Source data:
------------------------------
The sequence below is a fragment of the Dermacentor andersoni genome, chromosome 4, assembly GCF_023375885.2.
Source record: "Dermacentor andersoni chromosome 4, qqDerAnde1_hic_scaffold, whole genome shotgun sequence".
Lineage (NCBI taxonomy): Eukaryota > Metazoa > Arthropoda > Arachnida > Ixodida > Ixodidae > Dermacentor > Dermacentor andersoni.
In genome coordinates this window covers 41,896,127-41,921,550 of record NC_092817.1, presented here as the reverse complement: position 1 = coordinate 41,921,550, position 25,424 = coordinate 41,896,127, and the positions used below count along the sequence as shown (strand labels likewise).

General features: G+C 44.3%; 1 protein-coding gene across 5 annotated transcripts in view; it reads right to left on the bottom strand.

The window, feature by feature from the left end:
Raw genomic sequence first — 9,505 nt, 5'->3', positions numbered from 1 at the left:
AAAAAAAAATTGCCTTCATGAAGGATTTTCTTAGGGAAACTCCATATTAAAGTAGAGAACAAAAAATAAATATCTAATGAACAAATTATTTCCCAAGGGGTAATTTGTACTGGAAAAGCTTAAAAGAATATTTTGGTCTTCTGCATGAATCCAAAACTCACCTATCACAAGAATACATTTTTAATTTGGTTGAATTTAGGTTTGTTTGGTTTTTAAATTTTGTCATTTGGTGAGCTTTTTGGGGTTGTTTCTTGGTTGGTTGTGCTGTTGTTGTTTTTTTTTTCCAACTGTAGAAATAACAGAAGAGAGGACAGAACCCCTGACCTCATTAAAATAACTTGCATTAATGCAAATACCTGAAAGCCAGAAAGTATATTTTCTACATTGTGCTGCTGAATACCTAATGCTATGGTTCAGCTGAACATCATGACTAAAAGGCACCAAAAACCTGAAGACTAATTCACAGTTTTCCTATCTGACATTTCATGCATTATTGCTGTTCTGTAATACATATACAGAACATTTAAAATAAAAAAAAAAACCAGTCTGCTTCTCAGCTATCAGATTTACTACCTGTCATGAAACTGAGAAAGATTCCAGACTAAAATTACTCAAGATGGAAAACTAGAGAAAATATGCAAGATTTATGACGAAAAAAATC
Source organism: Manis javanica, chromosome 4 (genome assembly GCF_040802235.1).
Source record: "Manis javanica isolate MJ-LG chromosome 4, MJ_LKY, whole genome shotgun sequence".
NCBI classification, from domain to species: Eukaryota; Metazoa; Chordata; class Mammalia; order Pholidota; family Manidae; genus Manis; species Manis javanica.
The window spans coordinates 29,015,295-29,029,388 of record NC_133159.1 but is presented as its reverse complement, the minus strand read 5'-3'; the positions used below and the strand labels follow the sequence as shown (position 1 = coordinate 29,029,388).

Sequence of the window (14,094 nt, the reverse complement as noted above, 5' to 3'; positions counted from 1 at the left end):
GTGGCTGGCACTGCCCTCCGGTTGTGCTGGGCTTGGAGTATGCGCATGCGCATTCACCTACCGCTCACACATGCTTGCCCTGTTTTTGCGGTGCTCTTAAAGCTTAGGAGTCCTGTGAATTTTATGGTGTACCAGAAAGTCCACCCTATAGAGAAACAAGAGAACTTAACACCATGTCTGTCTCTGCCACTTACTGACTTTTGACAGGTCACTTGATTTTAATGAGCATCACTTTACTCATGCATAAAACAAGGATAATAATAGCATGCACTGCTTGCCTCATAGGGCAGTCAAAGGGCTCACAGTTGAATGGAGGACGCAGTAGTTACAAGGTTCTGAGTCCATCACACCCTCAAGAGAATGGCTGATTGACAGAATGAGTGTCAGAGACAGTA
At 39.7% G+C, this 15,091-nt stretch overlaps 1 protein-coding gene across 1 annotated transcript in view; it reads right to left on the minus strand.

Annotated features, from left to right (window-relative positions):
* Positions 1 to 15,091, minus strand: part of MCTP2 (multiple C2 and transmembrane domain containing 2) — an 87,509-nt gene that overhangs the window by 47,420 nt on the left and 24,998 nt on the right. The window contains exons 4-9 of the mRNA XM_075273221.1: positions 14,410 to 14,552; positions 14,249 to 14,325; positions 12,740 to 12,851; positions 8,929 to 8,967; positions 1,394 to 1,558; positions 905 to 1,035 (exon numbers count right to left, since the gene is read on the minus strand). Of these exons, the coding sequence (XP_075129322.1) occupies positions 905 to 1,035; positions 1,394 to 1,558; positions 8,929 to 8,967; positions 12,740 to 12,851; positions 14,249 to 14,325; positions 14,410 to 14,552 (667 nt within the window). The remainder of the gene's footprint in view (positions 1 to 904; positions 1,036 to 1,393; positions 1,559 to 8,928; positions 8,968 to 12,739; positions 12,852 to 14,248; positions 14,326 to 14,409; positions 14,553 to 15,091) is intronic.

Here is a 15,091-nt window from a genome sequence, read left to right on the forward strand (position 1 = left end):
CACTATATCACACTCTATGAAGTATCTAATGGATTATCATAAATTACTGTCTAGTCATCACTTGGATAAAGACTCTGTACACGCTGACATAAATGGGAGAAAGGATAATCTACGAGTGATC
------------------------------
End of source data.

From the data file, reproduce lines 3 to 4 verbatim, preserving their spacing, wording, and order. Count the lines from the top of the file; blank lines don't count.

Lineage (NCBI taxonomy): Eukaryota > Metazoa > Arthropoda > Arachnida > Ixodida > Ixodidae > Dermacentor > Dermacentor andersoni.
In genome coordinates this window covers 41,896,127-41,921,550 of record NC_092817.1, presented here as the reverse complement: position 1 = coordinate 41,921,550, position 25,424 = coordinate 41,896,127, and the positions used below count along the sequence as shown (strand labels likewise).